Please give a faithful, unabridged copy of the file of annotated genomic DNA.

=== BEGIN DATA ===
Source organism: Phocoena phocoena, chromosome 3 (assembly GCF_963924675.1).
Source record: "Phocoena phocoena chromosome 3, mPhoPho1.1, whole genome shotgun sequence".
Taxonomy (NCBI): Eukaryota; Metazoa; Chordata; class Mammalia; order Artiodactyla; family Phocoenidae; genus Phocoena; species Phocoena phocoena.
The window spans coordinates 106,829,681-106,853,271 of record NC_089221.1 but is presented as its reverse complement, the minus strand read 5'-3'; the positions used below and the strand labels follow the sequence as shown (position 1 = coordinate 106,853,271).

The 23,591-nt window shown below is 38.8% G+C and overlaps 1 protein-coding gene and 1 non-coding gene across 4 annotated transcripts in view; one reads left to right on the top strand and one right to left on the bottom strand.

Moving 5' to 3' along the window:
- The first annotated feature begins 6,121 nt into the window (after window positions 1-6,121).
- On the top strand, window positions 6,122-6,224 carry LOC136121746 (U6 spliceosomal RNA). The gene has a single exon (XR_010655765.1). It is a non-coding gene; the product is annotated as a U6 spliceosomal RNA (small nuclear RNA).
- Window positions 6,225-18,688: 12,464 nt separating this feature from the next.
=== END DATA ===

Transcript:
Source organism: Phocoena phocoena, chromosome 3 (assembly GCF_963924675.1).
Source record: "Phocoena phocoena chromosome 3, mPhoPho1.1, whole genome shotgun sequence".
Taxonomy (NCBI): Eukaryota; Metazoa; Chordata; class Mammalia; order Artiodactyla; family Phocoenidae; genus Phocoena; species Phocoena phocoena.
The window spans coordinates 106,829,681-106,853,271 of record NC_089221.1 but is presented as its reverse complement, the minus strand read 5'-3'; the positions used below and the strand labels follow the sequence as shown (position 1 = coordinate 106,853,271).

The 23,591-nt window shown below is 38.8% G+C and overlaps 1 protein-coding gene and 1 non-coding gene across 4 annotated transcripts in view; one reads left to right on the top strand and one right to left on the bottom strand.

Moving 5' to 3' along the window:
- The first annotated feature begins 6,121 nt into the window (after window positions 1-6,121).
- On the top strand, window positions 6,122-6,224 carry LOC136121746 (U6 spliceosomal RNA). The gene has a single exon (XR_010655765.1). It is a non-coding gene; the product is annotated as a U6 spliceosomal RNA (small nuclear RNA).
- Window positions 6,225-18,688: 12,464 nt separating this feature from the next.